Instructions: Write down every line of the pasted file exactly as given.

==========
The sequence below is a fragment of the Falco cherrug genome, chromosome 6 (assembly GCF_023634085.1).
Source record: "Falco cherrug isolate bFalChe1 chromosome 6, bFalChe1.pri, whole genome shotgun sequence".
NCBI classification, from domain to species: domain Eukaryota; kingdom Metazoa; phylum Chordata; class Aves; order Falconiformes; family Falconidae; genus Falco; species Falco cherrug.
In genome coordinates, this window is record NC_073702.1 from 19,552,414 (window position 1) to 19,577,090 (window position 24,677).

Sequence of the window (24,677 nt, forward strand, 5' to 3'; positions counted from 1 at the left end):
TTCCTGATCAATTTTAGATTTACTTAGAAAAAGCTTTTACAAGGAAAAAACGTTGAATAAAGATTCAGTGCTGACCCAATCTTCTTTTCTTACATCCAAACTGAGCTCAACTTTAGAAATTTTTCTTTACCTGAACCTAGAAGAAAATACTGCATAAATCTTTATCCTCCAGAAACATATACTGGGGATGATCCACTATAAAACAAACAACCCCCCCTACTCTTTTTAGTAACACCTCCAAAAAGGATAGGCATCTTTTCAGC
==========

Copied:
The sequence below is a fragment of the Falco cherrug genome, chromosome 6 (assembly GCF_023634085.1).
Source record: "Falco cherrug isolate bFalChe1 chromosome 6, bFalChe1.pri, whole genome shotgun sequence".
NCBI classification, from domain to species: domain Eukaryota; kingdom Metazoa; phylum Chordata; class Aves; order Falconiformes; family Falconidae; genus Falco; species Falco cherrug.
In genome coordinates, this window is record NC_073702.1 from 19,552,414 (window position 1) to 19,577,090 (window position 24,677).

Sequence of the window (24,677 nt, forward strand, 5' to 3'; positions counted from 1 at the left end):
TTCCTGATCAATTTTAGATTTACTTAGAAAAAGCTTTTACAAGGAAAAAACGTTGAATAAAGATTCAGTGCTGACCCAATCTTCTTTTCTTACATCCAAACTGAGCTCAACTTTAGAAATTTTTCTTTACCTGAACCTAGAAGAAAATACTGCATAAATCTTTATCCTCCAGAAACATATACTGGGGATGATCCACTATAAAACAAACAACCCCCCCTACTCTTTTTAGTAACACCTCCAAAAAGGATAGGCATCTTTTCAGC